"And you just arbitrarily publish email exchanges w/ people you don't know? I'll remember that. What exactly is your beef w/ me? If you wrote clearly, maybe I could follow."
(Apparently, she forgot.)
Excuse me? Who arbitrarily publishes mind-reading declarations about the presumed beliefs or assumptions of people you don't know, haven't met and whose analyses you haven't read?
My beef is not with you, Ms. Baum, but with a false allegation that you wittingly or unwittingly propagate.
The slew of recent articles on the deleterious effect of productivity suggests the ``lump-of-labor'' fallacy is due for a revival. This fallacy assumes there is a fixed amount of work to be done in an economy, to be divided up among the total supply of laborers. If machines do the work, there's less for people to do, resulting in higher unemployment.As for the clarity (or otherwise) of my writing, the usual remedy for perceived incomprehension or misunderstanding is to engage in a conversation BEFORE one leaps to the conclusion that one's correspondent is solely responsible for the difficulty. You mentioned difficulty 'sorting through' or 'following' (3x) my argument in all but one of your emails and I tried to respond to your feedback (while maintaining a discrete silence about what might have appeared to me to be willful incomprehension). The exception was your AHA! moment in which you wrote, "I think I get it now" proclaiming that the arguments about shipping jobs overseas, automation etc. SUGGEST that people who make those arguments believe in a lump of labor. That's a circular argument, Ms. Baum. It assumes its own conclusion as its premise: "People who argue that assume there's a lump of labor because arguing that suggests they assume there's a lump of labor!" When you are thinking in circles it is awfully hard to follow someone who is not thinking in those same circles. My sympathies.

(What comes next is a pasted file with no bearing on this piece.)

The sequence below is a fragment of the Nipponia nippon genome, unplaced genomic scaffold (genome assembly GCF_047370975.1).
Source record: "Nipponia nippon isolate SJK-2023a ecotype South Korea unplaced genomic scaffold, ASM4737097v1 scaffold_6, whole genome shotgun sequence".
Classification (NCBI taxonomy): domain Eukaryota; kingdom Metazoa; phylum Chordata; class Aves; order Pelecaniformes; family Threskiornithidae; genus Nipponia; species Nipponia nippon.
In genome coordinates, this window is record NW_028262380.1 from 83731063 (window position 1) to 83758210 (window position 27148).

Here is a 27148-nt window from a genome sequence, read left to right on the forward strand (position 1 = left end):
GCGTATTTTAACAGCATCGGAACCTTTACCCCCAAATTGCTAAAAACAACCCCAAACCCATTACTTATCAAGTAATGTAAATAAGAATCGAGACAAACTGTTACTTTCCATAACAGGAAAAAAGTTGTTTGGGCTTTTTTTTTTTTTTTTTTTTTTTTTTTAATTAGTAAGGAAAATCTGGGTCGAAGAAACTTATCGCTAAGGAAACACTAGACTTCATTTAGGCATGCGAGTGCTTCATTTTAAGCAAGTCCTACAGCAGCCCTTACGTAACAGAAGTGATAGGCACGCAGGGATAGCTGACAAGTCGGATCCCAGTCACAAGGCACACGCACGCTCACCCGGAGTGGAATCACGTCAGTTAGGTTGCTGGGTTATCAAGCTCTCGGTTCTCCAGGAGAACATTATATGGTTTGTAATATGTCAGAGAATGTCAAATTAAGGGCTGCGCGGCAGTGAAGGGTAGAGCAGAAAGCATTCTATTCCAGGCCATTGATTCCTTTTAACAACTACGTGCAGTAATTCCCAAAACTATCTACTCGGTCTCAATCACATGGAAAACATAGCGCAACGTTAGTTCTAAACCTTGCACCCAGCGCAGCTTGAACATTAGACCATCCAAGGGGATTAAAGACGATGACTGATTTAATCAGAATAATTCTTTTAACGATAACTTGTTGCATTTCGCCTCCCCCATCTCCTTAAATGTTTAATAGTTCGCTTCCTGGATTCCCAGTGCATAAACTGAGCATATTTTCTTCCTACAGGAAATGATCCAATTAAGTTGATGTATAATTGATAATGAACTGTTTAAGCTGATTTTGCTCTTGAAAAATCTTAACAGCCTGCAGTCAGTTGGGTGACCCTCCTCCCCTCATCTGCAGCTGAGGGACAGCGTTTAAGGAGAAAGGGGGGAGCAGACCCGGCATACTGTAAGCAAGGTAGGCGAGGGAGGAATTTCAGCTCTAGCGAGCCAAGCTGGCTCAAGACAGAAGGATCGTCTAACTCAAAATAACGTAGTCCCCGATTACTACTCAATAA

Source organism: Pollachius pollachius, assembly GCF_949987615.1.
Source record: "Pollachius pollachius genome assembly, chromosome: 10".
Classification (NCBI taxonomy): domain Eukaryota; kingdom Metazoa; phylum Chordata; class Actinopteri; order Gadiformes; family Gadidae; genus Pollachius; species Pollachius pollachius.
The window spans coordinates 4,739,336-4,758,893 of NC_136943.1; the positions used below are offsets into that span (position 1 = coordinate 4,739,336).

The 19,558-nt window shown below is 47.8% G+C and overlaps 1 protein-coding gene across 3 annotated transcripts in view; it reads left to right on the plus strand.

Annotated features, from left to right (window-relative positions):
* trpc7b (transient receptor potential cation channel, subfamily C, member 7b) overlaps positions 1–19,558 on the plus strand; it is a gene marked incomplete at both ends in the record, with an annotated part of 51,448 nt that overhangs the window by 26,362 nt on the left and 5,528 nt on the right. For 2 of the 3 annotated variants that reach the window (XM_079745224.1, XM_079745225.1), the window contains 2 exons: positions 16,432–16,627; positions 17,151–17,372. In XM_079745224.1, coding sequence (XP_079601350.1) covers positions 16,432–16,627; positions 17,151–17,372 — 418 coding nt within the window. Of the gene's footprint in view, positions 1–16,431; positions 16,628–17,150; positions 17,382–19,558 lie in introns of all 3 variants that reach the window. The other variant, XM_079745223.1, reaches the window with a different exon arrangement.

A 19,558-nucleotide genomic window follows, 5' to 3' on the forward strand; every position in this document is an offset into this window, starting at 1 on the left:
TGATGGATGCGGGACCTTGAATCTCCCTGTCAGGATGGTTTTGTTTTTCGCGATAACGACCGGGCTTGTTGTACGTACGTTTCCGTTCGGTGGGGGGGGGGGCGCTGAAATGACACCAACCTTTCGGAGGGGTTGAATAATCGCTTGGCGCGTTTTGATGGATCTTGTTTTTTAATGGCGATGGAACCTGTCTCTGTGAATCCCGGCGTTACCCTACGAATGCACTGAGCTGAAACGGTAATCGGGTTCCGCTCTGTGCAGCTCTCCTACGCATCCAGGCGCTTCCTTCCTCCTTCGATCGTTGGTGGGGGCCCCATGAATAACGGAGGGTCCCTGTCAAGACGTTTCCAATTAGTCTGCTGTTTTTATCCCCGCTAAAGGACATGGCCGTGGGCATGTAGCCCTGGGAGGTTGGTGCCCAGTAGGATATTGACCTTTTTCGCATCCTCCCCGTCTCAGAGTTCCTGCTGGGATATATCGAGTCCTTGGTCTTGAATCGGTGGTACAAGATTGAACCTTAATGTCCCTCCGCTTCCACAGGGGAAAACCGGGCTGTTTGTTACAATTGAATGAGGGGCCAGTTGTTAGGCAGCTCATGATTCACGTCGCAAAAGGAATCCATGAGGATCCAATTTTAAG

No doubt this fallacy was behind France's romance with the 35-hour workweek. It also repeatedly fuels protectionist sentiment: the desire to protect domestic industries, via tariffs and quotas, from foreign competition.
Off-shoring and automation DO eliminate jobs -- that's what they are SUPPOSED to do. Similarly, if a credit and speculation-fueled housing boom comes to an end, construction jobs will be eliminated. If those jobs aren't replaced with new and presumably different jobs, people will be unemployed. Simple. There's no need for people anxious about unemployment to assume that the amount of work to be done is "fixed." There just has to be less job creation going on than there is job destruction plus new entrants into the labor market -- as in the present situation.
So anyway, thank you for responding to my provocative posting of our email exchange. I'll gladly take down my unauthorized publication of our email exchange if you will retract your unauthorized publication of the spurious lump-of-labor mind reading exercise.